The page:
Because of the diverse responsibilities within the typical material handling dealership, knowledge transfer is challenging to impart either to a successor or from one part of the organization to another. Even if there is time to overlap the entry of the new hire with the retiree, onboarding and shadowing don’t provide the time necessary to encounter the many challenges and situations that come up over many years of experience. We have developed a written technician apprenticeship program guide which includes several mentors and moves the apprentice through a structured program. This guide provides technician apprentices with clear career path expectations at the completion of the program. We have asked our salespeople to give us adequate notice of retirement to allow an adequate mentorship period for the new salesperson to meet key accounts and learn the sales process.

With evolution and disruption in the material handling industry, we must be inclusive of top talent within our organization and outside to ensure the value of our businesses. There are outstanding individuals that could transition effectively to another department. Because we post all jobs, we have had interdepartmental transfers that fill key positions with company culture already instilled. We have hired, structured and developed a marketing department to serve the sales, used equipment, parts, service and rental departments. Marketing has leveraged our traditional marketing strategy into a robust digital transformation, because we widened our talent pool to include non-traditional material handling jobs.

As we send our future leaders out to seminars, with MHEDA and our OEM’s, we ask those individuals to come back and prepare a live presentation that can be given in small and large group meetings within our organization. This gives that person the opportunity to learn to communicate effectively and gives everyone in the dealership a sense of who that person is, what that future leader is working on and how it will impact the dealership. It also shows everyone the willingness of the company to invest in training and promotion.

Succession planning with successful and effective knowledge transfer is very important to our dealership to continue to grow, serve our clients and remain relevant. It must be a priority and management must support it by acknowledging that we must commit, plan and execute. It also means we must assess talent, train, promote, communicate and generously share what we have learned with others. After all, weren’t we given a chance when we were hired so many years ago?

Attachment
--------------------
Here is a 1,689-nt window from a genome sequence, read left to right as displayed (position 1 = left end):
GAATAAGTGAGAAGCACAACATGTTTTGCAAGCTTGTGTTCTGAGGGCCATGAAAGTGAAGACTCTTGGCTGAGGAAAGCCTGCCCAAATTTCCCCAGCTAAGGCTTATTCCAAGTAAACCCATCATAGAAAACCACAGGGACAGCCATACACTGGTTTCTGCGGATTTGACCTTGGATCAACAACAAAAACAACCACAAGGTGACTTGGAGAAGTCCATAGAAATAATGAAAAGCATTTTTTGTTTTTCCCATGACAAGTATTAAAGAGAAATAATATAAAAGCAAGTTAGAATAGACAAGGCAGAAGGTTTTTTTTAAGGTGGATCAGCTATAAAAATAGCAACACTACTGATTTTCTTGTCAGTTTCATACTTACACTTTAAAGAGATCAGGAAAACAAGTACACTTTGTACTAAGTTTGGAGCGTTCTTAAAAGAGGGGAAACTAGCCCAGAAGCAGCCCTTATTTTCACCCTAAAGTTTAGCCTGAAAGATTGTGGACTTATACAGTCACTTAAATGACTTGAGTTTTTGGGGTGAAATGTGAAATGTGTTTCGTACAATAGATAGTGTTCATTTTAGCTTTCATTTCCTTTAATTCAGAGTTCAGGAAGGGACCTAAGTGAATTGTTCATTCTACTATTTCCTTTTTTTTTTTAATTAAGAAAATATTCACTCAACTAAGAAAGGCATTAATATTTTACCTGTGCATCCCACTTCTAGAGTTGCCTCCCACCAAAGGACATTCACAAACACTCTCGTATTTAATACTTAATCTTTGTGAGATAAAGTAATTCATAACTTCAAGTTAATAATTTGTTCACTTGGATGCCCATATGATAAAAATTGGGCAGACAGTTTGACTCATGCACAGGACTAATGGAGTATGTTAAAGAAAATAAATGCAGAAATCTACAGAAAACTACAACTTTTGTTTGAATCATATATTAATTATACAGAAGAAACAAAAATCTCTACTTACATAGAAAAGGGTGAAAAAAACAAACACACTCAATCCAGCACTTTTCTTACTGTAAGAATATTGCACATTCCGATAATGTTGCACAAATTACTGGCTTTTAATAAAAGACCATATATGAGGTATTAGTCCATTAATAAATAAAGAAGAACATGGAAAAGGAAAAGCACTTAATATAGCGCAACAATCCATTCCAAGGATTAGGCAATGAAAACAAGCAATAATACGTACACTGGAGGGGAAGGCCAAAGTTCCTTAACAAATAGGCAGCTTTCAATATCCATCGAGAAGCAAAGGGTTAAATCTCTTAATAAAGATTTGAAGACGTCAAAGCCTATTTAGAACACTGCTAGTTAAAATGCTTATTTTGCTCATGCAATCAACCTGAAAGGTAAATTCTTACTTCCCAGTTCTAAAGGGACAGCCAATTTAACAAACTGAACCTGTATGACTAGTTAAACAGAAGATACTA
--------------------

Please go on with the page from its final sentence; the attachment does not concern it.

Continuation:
Nate Storey, VP of Operations Storage Solutions, Inc. Westfield, IN

Storage Solutions, Inc. will be facing several long-time employees retiring in the next 5-10 years. It is imperative that we are prepared for when that time comes so we do not realize a drop off in our ability to perform for our customers. To do this we first had to come to the realization that this was in fact an issue that will affect us in the coming years. The next step was to take a hard look at ourselves and lay out where we currently are vs. where we want to be when some of our employees transition on to the next chapter of life. We identified several gaps from today and where we want to be, but we focused mainly on improving internal processes and employee training. We realized that we did not have standardized & documented processes throughout our organization which ultimately lead to inconsistent training. We needed to get away from allowing everyone to ‘march to the beat of their own drummer’ and start working towards everyone ‘playing from the same sheet of music’. A few of the initiatives we took on were: Continuous Improvement training, Salesforce CRM & Sandler sales training. All three of these have helped us tremendously in executing our plan.

Something else that helps us with knowledge transfer, which has been a part of our company culture for over 10 years, is our team based organizational structure. Every person in our company, no matter their department, has a team around them. This ensures that more than one person is involved in ongoing business matters. If anyone at our company decided to leave at any time, we have several other people intimately involved in their dealings that can jump in and take the baton. This team-based approach has helped to cascade knowledge throughout the company.

Succession planning is a huge topic in today’s business climate. It will impact every business at some point in the future. It is best to plan and be prepared for when that day comes.